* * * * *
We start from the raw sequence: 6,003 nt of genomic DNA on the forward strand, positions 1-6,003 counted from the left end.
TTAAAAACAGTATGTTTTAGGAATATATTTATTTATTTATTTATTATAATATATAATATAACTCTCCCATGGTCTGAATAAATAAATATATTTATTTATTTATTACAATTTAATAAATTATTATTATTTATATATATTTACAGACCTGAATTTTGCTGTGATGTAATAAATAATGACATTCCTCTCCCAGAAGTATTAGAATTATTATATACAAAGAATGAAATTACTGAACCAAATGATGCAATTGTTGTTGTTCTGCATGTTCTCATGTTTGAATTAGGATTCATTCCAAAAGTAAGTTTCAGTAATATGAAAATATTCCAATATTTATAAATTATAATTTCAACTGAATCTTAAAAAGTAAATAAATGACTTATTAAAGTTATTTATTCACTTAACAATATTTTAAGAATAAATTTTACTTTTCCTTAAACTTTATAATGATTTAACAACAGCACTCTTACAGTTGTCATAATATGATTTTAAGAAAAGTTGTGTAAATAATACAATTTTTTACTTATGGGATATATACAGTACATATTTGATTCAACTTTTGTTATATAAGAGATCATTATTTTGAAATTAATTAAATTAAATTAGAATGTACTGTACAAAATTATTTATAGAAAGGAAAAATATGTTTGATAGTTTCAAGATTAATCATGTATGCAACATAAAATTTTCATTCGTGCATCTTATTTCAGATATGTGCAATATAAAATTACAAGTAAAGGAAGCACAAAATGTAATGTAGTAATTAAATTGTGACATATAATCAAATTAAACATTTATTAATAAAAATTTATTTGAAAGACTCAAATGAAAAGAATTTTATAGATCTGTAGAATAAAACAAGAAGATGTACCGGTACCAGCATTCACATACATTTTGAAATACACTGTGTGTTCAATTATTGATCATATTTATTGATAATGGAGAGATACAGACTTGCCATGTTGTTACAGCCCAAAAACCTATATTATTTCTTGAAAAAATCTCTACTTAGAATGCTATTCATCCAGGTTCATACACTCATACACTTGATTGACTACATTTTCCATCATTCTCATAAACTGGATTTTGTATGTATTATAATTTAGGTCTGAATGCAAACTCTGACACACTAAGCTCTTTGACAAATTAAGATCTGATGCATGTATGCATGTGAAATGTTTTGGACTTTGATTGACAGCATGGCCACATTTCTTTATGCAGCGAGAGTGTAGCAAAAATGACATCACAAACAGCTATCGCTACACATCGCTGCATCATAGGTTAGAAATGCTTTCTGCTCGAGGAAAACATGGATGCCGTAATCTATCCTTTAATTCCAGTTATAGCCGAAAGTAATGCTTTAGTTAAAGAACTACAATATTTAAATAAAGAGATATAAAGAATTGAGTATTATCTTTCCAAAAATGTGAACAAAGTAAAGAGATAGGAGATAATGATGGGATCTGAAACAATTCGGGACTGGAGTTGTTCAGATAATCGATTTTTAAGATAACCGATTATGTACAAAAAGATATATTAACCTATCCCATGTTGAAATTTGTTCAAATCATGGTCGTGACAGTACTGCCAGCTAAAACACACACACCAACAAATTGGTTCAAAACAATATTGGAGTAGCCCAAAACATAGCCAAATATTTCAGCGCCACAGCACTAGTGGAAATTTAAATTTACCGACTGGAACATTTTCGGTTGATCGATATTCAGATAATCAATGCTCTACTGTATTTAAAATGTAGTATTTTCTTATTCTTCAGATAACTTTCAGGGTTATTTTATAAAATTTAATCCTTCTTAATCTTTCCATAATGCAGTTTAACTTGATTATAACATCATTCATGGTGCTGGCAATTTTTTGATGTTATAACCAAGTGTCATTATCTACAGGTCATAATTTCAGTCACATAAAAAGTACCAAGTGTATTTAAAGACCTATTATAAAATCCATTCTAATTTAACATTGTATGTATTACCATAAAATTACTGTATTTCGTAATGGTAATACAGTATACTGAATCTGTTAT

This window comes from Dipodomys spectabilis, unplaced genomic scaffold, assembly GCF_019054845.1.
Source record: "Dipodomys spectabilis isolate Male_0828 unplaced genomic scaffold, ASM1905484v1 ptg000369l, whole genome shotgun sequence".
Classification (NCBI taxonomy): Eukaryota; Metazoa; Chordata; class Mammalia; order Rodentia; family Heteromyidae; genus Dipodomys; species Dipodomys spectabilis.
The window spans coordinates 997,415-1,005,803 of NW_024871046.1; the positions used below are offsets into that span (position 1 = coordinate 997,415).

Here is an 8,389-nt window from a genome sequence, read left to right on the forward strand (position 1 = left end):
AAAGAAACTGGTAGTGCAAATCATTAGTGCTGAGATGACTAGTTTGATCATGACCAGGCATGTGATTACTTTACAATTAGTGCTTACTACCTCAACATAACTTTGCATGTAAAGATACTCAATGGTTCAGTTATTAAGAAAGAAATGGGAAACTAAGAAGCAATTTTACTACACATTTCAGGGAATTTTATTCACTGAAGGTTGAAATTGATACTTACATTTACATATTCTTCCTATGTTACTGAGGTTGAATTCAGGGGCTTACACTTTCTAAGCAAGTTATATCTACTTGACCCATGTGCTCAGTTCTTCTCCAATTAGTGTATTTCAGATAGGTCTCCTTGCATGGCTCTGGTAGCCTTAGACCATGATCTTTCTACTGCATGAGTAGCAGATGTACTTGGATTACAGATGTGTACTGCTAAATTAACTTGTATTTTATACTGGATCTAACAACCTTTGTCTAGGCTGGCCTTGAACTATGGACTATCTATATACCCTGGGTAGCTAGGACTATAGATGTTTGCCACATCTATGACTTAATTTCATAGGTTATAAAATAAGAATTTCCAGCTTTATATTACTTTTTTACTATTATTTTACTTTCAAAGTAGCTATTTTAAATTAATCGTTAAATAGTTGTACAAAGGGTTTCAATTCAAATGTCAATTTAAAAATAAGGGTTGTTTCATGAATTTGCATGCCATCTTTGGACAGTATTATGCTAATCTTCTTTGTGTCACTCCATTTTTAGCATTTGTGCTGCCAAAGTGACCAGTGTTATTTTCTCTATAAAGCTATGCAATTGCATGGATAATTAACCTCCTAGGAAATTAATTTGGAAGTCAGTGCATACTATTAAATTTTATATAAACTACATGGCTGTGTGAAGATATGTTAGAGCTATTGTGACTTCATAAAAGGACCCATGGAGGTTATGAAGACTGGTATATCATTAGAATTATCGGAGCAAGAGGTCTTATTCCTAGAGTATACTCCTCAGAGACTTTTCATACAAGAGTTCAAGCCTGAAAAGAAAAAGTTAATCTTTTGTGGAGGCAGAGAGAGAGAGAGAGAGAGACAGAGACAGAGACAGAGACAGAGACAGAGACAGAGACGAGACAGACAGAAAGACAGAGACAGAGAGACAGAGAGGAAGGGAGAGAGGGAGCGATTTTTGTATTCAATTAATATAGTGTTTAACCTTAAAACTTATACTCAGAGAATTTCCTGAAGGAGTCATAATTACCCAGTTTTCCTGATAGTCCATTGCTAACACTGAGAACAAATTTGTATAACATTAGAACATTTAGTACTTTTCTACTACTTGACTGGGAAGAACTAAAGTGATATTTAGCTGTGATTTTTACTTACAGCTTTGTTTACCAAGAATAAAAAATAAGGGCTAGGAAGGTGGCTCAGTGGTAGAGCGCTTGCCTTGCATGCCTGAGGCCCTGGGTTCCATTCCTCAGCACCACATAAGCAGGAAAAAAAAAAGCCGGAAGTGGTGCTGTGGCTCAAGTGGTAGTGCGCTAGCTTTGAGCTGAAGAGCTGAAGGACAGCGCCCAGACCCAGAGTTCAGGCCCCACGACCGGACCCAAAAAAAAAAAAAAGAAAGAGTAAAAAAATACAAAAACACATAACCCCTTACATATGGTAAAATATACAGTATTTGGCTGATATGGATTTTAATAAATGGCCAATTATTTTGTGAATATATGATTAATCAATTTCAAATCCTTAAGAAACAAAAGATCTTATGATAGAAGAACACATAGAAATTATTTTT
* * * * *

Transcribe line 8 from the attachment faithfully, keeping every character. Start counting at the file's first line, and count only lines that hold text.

AAAGAAACTGGTAGTGCAAATCATTAGTGCTGAGATGACTAGTTTGATCATGACCAGGCATGTGATTACTTTACAATTAGTGCTTACTACCTCAACATAACTTTGCATGTAAAGATACTCAATGGTTCAGTTATTAAGAAAGAAATGGGAAACTAAGAAGCAATTTTACTACACATTTCAGGGAATTTTATTCACTGAAGGTTGAAATTGATACTTACATTTACATATTCTTCCTATGTTACTGAGGTTGAATTCAGGGGCTTACACTTTCTAAGCAAGTTATATCTACTTGACCCATGTGCTCAGTTCTTCTCCAATTAGTGTATTTCAGATAGGTCTCCTTGCATGGCTCTGGTAGCCTTAGACCATGATCTTTCTACTGCATGAGTAGCAGATGTACTTGGATTACAGATGTGTACTGCTAAATTAACTTGTATTTTATACTGGATCTAACAACCTTTGTCTAGGCTGGCCTTGAACTATGGACTATCTATATACCCTGGGTAGCTAGGACTATAGATGTTTGCCACATCTATGACTTAATTTCATAGGTTATAAAATAAGAATTTCCAGCTTTATATTACTTTTTTACTATTATTTTACTTTCAAAGTAGCTATTTTAAATTAATCGTTAAATAGTTGTACAAAGGGTTTCAATTCAAATGTCAATTTAAAAATAAGGGTTGTTTCATGAATTTGCATGCCATCTTTGGACAGTATTATGCTAATCTTCTTTGTGTCACTCCATTTTTAGCATTTGTGCTGCCAAAGTGACCAGTGTTATTTTCTCTATAAAGCTATGCAATTGCATGGATAATTAACCTCCTAGGAAATTAATTTGGAAGTCAGTGCATACTATTAAATTTTATATAAACTACATGGCTGTGTGAAGATATGTTAGAGCTATTGTGACTTCATAAAAGGACCCATGGAGGTTATGAAGACTGGTATATCATTAGAATTATCGGAGCAAGAGGTCTTATTCCTAGAGTATACTCCTCAGAGACTTTTCATACAAGAGTTCAAGCCTGAAAAGAAAAAGTTAATCTTTTGTGGAGGCAGAGAGAGAGAGAGAGAGAGACAGAGACAGAGACAGAGACAGAGACAGAGACAGAGACGAGACAGACAGAAAGACAGAGACAGAGAGACAGAGAGGAAGGGAGAGAGGGAGCGATTTTTGTATTCAATTAATATAGTGTTTAACCTTAAAACTTATACTCAGAGAATTTCCTGAAGGAGTCATAATTACCCAGTTTTCCTGATAGTCCATTGCTAACACTGAGAACAAATTTGTATAACATTAGAACATTTAGTACTTTTCTACTACTTGACTGGGAAGAACTAAAGTGATATTTAGCTGTGATTTTTACTTACAGCTTTGTTTACCAAGAATAAAAAATAAGGGCTAGGAAGGTGGCTCAGTGGTAGAGCGCTTGCCTTGCATGCCTGAGGCCCTGGGTTCCATTCCTCAGCACCACATAAGCAGGAAAAAAAAAAGCCGGAAGTGGTGCTGTGGCTCAAGTGGTAGTGCGCTAGCTTTGAGCTGAAGAGCTGAAGGACAGCGCCCAGACCCAGAGTTCAGGCCCCACGACCGGACCCAAAAAAAAAAAAAAGAAAGAGTAAAAAAATACAAAAACACATAACCCCTTACATATGGTAAAATATACAGTATTTGGCTGATATGGATTTTAATAAATGGCCAATTATTTTGTGAATATATGATTAATCAATTTCAAATCCTTAAGAAACAAAAGATCTTATGATAGAAGAACACATAGAAATTATTTTT